<str>    = json.dumps(<object>, ensure_ascii=True, indent=None)
<object> = json.loads(<str>)

Read Object from JSON File

def read_json_file(filename):
    with open(filename, encoding='utf-8') as file:
        return json.load(file)

Write Object to JSON File

def write_to_json_file(filename, an_object):
    with open(filename, 'w', encoding='utf-8') as file:
        json.dump(an_object, file, ensure_ascii=False, indent=2)

Pickle

import pickle
<bytes>  = pickle.dumps(<object>)
<object> = pickle.loads(<bytes>)

Read Object from File

def read_pickle_file(filename):
    with open(filename, 'rb') as file:
        return pickle.load(file)

Write Object to File

def write_to_pickle_file(filename, an_object):
    with open(filename, 'wb') as file:
        pickle.dump(an_object, file)

Profile

Basic

from time import time
start_time = time()  # Seconds since
...
duration = time() - start_time

Math

from math import e, pi
from math import cos, acos, sin, asin, tan, atan, degrees, radians
from math import log, log10, log2
from math import inf, nan, isinf, isnan

Statistics

from statistics import mean, median, variance, pvariance, pstdev

Random

from random import random, randint, choice, shuffle
random() # random float between 0 and 1
randint(0, 100) # random integer between 0 and 100
random_el = choice([1,2,3,4]) # select a random element from list
shuffle([1,2,3,4]) # shuffles a list

Datetime

  • Module 'datetime' provides 'date' <D>, 'time' <T>, 'datetime' <DT> and 'timedelta' <TD> classes. All are immutable and hashable.
  • Time and datetime can be 'aware' <a>, meaning they have defined timezone, or 'naive' <n>, meaning they don't.
  • If object is naive it is presumed to be in system's timezone.
from datetime import date, time, datetime, timedelta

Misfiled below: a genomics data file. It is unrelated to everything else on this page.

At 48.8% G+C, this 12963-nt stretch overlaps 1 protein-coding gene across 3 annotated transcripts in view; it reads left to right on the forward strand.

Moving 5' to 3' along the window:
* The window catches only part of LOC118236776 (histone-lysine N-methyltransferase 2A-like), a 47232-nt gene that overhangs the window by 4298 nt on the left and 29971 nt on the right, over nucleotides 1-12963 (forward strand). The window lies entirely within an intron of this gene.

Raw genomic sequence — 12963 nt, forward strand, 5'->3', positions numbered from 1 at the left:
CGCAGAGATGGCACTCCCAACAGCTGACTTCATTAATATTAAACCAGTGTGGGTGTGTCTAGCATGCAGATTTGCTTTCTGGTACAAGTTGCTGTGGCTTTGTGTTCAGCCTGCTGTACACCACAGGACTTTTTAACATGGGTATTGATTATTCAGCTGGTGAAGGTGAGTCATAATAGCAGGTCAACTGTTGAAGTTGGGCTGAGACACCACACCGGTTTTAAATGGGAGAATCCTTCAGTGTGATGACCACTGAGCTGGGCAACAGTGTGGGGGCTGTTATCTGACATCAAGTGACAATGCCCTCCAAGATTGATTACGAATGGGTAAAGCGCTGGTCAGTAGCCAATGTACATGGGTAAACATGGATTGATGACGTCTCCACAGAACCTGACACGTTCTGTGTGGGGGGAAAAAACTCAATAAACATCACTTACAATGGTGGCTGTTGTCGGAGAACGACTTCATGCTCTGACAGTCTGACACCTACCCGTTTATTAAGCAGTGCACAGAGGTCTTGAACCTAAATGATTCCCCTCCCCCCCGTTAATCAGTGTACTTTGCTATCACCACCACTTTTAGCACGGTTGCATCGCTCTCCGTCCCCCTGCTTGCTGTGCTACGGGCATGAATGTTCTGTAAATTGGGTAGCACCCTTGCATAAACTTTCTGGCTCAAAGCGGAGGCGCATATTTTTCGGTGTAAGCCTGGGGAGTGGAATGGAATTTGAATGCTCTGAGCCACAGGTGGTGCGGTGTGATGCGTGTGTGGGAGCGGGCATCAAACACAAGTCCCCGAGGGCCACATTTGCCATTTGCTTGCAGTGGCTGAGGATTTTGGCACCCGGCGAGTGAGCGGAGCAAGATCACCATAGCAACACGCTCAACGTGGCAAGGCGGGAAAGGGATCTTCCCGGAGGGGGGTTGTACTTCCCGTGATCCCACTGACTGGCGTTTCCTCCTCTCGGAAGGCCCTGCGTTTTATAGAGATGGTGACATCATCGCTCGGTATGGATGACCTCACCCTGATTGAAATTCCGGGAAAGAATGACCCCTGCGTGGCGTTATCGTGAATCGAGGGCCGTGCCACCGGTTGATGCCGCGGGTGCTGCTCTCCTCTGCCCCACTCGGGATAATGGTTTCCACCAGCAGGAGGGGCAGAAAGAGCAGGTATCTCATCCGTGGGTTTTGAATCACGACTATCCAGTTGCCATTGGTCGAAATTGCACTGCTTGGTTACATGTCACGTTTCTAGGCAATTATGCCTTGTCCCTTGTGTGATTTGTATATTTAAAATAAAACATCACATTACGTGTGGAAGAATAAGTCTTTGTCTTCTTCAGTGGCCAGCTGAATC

from dateutil.tz import UTC, tzlocal, gettz

Constructors

<D>  = date(year, month, day)
<T>  = time(hour=0, minute=0, second=0, microsecond=0, tzinfo=None, fold=0)
<DT> = datetime(year, month, day, hour=0, minute=0, second=0, ...)
<TD> = timedelta(days=0, seconds=0, microseconds=0, milliseconds=0,
                 minutes=0, hours=0, weeks=0)
  • Use '<D/DT>.weekday()' to get the day of the week (Mon == 0).
  • 'fold=1' means second pass in case of time jumping back for one hour.

Now

<D/DTn>  = D/DT.today()                     # Current local date or naive datetime.
<DTn>    = DT.utcnow()                      # Naive datetime from current UTC time.
<DTa>    = DT.now(<tz>)                     # Aware datetime from current tz time.

Timezone

<tz>     = UTC                              # UTC timezone.
<tz>     = tzlocal()                        # Local timezone.
<tz>     = gettz('<Cont.>/<City>')          # Timezone from 'Continent/City_Name' str.
<DTa>    = <DT>.astimezone(<tz>)            # Datetime, converted to passed timezone.
<Ta/DTa> = <T/DT>.replace(tzinfo=<tz>)      # Unconverted object with new timezone.

Regex

import re
<str>   = re.sub(<regex>, new, text, count=0)  # Substitutes all occurrences.
<list>  = re.findall(<regex>, text)            # Returns all occurrences.
<list>  = re.split(<regex>, text, maxsplit=0)  # Use brackets in regex to keep the matches.
<Match> = re.search(<regex>, text)             # Searches for first occurrence of pattern.
<Match> = re.match(<regex>, text)              # Searches only at the beginning of the text.

Match Object

<str>   = <Match>.group()   # Whole match.
<str>   = <Match>.group(1)  # Part in first bracket.
<tuple> = <Match>.groups()  # All bracketed parts.
<int>   = <Match>.start()   # Start index of a match.
<int>   = <Match>.end()     # Exclusive end index of a match.

Special Sequences

Expressions below hold true for strings that contain only ASCII characters. Use capital letters for negation.

'\d' == '[0-9]'          # Digit
'\s' == '[ \t\n\r\f\v]'  # Whitespace
'\w' == '[a-zA-Z0-9_]'   # Alphanumeric

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Credits

Inspired by: https://github.com/gto76/python-cheatsheet